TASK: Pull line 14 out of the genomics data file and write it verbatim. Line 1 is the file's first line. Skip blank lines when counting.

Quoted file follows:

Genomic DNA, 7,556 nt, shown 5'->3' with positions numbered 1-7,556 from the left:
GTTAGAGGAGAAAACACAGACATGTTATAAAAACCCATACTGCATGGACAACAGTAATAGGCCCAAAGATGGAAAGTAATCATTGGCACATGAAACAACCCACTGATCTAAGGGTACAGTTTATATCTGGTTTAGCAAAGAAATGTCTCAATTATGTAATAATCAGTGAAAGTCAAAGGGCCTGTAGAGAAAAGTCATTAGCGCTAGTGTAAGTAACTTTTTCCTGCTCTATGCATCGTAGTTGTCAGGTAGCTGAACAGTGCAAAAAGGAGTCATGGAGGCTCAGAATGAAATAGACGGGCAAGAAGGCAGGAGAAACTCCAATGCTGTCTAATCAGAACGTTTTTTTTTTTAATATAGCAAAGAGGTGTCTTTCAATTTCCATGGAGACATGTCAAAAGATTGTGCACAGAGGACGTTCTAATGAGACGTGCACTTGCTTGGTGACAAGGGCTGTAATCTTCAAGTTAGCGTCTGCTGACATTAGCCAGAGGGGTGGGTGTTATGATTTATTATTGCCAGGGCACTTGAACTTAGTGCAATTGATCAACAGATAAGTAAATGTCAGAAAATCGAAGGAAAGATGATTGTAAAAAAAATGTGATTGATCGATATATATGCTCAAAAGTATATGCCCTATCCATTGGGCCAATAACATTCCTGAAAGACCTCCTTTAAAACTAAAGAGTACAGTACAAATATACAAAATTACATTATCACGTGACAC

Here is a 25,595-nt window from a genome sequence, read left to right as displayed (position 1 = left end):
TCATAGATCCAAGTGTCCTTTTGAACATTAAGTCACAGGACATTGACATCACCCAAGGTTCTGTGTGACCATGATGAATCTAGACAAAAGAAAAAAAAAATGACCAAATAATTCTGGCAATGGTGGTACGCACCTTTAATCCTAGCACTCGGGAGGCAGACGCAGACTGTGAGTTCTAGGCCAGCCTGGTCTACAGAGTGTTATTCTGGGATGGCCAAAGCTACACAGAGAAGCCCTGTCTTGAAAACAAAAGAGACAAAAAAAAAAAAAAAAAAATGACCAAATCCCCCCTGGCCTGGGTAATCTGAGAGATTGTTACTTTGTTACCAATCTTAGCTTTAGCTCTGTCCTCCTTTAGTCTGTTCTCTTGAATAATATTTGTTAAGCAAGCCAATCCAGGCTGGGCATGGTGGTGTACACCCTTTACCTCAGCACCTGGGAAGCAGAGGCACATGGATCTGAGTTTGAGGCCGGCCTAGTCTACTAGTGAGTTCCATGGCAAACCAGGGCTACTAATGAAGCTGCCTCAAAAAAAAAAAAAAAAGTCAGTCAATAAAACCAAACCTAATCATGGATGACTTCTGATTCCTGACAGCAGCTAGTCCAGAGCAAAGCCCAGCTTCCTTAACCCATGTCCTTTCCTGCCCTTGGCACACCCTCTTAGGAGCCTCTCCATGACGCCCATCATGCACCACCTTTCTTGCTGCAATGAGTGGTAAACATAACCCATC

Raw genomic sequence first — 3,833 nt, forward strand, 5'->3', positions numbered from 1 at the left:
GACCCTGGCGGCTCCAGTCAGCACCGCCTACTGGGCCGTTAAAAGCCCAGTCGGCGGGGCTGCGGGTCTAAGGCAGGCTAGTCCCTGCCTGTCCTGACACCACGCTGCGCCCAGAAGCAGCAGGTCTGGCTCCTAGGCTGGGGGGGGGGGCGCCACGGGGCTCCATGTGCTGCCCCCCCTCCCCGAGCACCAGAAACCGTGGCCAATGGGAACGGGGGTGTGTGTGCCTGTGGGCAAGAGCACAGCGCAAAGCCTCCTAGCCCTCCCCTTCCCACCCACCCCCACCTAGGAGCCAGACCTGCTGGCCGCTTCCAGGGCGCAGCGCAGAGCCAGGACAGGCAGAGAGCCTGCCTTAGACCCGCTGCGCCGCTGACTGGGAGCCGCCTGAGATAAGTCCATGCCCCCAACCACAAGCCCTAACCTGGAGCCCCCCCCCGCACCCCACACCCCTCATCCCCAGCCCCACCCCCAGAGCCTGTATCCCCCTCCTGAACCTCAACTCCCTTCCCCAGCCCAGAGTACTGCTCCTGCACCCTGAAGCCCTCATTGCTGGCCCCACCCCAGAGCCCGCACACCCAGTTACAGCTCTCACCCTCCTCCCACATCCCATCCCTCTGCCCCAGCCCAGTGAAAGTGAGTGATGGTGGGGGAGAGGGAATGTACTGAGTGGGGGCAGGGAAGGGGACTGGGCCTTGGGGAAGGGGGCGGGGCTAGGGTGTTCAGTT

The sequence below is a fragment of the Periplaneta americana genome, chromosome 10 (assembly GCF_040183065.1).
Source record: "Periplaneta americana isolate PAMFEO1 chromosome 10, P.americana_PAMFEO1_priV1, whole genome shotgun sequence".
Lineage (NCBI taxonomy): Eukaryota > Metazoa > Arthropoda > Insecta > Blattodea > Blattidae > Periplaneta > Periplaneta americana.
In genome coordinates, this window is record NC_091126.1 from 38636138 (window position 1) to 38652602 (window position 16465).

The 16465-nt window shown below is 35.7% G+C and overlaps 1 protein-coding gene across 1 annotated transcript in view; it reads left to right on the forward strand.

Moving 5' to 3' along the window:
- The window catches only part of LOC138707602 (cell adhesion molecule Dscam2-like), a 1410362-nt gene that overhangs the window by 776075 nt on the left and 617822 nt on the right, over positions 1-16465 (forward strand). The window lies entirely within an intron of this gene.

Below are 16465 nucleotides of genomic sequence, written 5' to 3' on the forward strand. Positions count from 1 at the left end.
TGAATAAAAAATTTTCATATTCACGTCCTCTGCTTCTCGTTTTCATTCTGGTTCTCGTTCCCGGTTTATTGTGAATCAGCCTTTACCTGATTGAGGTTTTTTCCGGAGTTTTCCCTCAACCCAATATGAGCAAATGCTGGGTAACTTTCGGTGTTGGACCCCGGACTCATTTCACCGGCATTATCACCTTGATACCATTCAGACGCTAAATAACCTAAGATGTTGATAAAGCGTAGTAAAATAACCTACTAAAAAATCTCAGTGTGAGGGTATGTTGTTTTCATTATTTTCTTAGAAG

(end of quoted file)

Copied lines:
Below are 16465 nucleotides of genomic sequence, written 5' to 3' on the forward strand. Positions count from 1 at the left end.